Trump Cites Bombings In Renewing Calls For Tougher Immigration Controls

“We want to make sure we’re only admitting people into our country who love our country, we want them to love our country, and we want them to love our people.”

Fort Myers, FL — Donald Trump on Monday renewed his calls for curbing immigration from countries where "safe and adequate screening cannot occur," citing recent bombings in New York and New Jersey as proof that the government wasn't doing enough to keep Americans safe.

In his speech at Fort Myers, Florida, Trump said Hillary Clinton would allow more refugees in, putting the United States at greater risk of even more homegrown terror attacks.

"We should temporarily suspend immigration entering from regions where safe and adequate screening cannot occur," Trump said. “We want people to come into our country but they have to come legally, through a process, and we need extreme screening.”

If potential immigrants aren’t able to be screened, then they shouldn’t be allowed into the US, Trump added.

“This isn’t just a matter of terrorism, this is really a question of quality of life,” Trump said. “We want to make sure we’re only admitting people into our country who love our country, we want them to love our country, and we want them to love our people.”

The Republican nominee also mentioned the suspect in Saturday's bombings in New York and New Jersey, calling Ahmad Khan Rahami — a US citizen who was born in Afghanistan — an "evil thug."

And while he congratulated law enforcement for catching him, Trump lamented that the “bad part now” is Rahami, who was injured in a shootout, will get top notch medical care and likely be represented by an “outstanding lawyer.”

“He’ll probably even have room service, knowing the way our country is,” Trump said.

Trump also criticized Clinton and President Obama for refusing to say “radical Islamic terrorism.”

“We will not defeat it with closed eyes or silent voices,” Trump said. “Anyone who cannot name our enemy is not fit to lead this country.”

An applicant’s ideology must be considered when deciding whether or not they should be allowed to immigrate to the US, Trump said, adding that Clinton would refuse to consider someone’s world view.

"In the 20th century the US defeated fascism, nazism, and communism,” Trump said. “Now we must defeat radical terrorism."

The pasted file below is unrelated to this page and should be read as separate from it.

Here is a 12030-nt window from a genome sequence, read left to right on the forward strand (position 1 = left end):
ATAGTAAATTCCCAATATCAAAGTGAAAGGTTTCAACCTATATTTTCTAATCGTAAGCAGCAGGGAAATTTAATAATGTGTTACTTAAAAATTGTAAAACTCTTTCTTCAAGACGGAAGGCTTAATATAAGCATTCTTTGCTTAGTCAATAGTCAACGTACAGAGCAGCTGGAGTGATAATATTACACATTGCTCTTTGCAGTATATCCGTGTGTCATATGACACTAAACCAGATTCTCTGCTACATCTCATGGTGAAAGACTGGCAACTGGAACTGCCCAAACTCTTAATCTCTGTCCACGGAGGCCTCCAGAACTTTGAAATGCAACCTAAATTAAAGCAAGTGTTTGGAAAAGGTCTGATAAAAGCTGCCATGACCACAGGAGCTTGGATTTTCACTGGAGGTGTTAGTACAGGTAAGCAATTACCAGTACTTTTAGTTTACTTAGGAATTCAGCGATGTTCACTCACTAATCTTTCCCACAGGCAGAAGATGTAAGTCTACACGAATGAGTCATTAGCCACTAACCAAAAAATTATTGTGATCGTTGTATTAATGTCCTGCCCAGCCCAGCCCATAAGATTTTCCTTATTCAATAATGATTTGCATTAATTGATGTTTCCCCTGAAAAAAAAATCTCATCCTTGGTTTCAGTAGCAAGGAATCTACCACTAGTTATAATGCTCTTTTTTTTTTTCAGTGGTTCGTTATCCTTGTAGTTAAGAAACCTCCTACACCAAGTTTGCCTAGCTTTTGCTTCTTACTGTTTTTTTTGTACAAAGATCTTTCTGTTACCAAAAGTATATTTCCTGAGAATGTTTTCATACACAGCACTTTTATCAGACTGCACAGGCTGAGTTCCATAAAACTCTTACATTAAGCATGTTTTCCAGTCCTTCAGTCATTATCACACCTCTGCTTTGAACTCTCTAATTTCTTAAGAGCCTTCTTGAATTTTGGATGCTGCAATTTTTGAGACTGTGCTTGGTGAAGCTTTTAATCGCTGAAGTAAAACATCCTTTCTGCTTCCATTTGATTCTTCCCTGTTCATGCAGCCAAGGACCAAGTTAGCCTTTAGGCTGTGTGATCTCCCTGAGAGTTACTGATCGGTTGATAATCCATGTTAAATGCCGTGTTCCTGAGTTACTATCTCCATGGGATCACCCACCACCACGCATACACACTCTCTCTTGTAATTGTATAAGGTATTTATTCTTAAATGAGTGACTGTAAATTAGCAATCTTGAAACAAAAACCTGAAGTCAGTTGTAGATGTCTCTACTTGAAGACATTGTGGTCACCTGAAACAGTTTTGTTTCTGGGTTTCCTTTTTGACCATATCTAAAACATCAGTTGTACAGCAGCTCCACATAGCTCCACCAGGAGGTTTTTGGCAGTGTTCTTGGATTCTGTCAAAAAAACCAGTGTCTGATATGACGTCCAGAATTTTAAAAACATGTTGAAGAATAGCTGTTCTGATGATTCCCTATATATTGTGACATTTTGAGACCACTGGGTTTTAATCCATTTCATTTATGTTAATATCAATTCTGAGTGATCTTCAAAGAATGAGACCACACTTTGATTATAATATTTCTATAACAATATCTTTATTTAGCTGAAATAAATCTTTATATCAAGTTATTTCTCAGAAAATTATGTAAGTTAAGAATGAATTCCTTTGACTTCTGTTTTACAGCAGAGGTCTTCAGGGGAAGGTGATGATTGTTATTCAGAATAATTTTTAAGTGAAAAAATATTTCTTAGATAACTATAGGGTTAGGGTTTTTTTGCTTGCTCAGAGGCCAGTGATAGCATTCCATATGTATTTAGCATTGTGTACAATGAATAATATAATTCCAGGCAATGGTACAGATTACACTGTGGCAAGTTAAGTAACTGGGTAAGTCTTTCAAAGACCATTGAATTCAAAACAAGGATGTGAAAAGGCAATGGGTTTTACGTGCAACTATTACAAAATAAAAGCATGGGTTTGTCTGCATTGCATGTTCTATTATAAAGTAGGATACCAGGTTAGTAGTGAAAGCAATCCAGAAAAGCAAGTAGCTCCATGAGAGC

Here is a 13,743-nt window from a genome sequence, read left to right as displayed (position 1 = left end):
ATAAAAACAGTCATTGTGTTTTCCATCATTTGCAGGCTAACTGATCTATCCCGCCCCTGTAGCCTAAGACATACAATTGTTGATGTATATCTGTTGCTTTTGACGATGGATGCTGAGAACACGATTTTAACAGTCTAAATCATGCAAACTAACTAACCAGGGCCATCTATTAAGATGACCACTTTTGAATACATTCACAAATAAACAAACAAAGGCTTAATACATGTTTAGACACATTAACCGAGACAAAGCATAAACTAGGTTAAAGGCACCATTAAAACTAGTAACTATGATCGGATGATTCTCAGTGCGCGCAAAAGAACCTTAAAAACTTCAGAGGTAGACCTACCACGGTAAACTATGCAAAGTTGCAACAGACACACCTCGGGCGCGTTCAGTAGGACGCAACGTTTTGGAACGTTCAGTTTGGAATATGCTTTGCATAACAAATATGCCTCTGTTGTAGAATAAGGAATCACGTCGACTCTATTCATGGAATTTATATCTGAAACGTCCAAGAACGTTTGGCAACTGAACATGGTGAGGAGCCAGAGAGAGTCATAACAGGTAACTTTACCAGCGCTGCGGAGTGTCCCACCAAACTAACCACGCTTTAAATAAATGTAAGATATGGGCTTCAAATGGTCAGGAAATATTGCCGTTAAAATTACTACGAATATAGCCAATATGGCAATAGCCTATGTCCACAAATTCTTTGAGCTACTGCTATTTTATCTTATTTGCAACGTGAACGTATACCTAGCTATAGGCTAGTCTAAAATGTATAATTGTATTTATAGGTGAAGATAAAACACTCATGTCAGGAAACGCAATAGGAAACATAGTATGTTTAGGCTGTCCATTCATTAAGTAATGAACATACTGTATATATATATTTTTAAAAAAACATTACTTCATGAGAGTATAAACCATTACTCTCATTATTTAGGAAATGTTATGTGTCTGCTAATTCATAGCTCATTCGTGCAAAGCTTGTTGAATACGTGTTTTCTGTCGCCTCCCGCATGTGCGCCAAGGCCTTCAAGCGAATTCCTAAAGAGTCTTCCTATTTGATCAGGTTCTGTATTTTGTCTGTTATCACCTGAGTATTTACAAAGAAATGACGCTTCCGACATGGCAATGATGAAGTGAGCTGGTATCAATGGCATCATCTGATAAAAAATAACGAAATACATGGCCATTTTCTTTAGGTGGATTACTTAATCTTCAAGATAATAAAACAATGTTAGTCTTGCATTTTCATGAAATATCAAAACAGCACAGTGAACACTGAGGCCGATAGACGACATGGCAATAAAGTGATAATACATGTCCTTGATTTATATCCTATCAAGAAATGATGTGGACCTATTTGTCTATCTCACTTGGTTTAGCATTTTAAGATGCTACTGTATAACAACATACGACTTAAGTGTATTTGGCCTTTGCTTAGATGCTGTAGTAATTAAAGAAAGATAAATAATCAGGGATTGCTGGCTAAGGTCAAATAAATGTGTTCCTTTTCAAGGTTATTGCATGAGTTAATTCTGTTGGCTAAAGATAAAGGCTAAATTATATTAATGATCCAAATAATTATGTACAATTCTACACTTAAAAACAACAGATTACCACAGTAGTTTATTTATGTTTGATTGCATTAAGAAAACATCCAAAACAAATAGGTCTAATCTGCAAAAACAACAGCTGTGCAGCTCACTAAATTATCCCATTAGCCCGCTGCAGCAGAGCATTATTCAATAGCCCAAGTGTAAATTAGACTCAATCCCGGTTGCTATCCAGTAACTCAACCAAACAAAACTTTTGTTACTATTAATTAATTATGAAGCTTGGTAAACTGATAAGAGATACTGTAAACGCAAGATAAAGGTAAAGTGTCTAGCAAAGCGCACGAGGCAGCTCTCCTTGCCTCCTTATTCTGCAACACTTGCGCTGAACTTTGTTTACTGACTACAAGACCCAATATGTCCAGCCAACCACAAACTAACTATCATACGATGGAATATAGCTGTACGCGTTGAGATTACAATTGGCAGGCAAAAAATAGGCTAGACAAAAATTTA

Trump also read the lyrics of “The Snake,” a song about a woman who takes in a weak snake and is later killed by its poisonous bite. He used the song to show the dangers of allowing Syrian and other immigrants into the US, saying it will lead to homegrown terror attacks and be worse than the Trojan Horse.

“People are coming across our borders, people are coming into our country and we are going to make the Trojan Horse something that is unimportant,” Trump said. “This has to do with people coming into our country.”

Trump's plan to crack down on immigration from certain regions of the world was met with roaring support by members of the crowd at the Germain Arena.

Bob Mercier, a 75-year-old from Punta Gorda, Florida, told BuzzFeed News that Trump has "got the right ideas."

"I do think the idea of vetting people coming in from areas where there is potential danger or an ideology that is against our beliefs in America is right," he said. "It should help. Open borders is not the right answer, especially when we have enemies coming across the border."

Andrea Imperato, 53, from Sarasota told BuzzFeed News she is frustrated with immigration approach of Clinton and Obama "to sing Kumbaya and let more in," while refusing to "not call it a bomb" and "not call it islamic extremist terrorism."

"I mean it makes no sense," she said. "How do you defeat it, how do you address it if you can’t call it what it is? It doesn’t mean all Muslims are bad. It doesn’t mean followers of Islam are bad. It means the extremists who want to kill us are bad. Why can’t we call it what it is and deal with those people accordingly and keep the majority safe?”

Patricia Pool, 57, also of Sarasota, said the country is "just tolerating."

"I don’t mean to sound that way," she said. "We’re very tolerable people. But every generation is like, 'This is happening on our soil and what do we do now?' And everyone is numb."

Both Imperato and Pool said that they are concerned about some immigrants and refugees from the Middle East who do not adopt American customs and continue with certain "cultural" practices.

"We’re all immigrants," said Imperato. "They came here because they wanted a better life. They believe in America. You still keep your roots, you still have your customs, but you’re not here to blow up people who don’t believe in what you believe in, or to kill your own because your wife disgraced you or your daughter disgraced you so you slit her throat. We’re a civilized country and we just don’t do that."

“It’s a culture," Pool added. "I don’t mean everyone is that way, but it’s accepted in their country. You know, but this is our country. Come and live our ways. Enjoy our life. Don’t bring us harm.”

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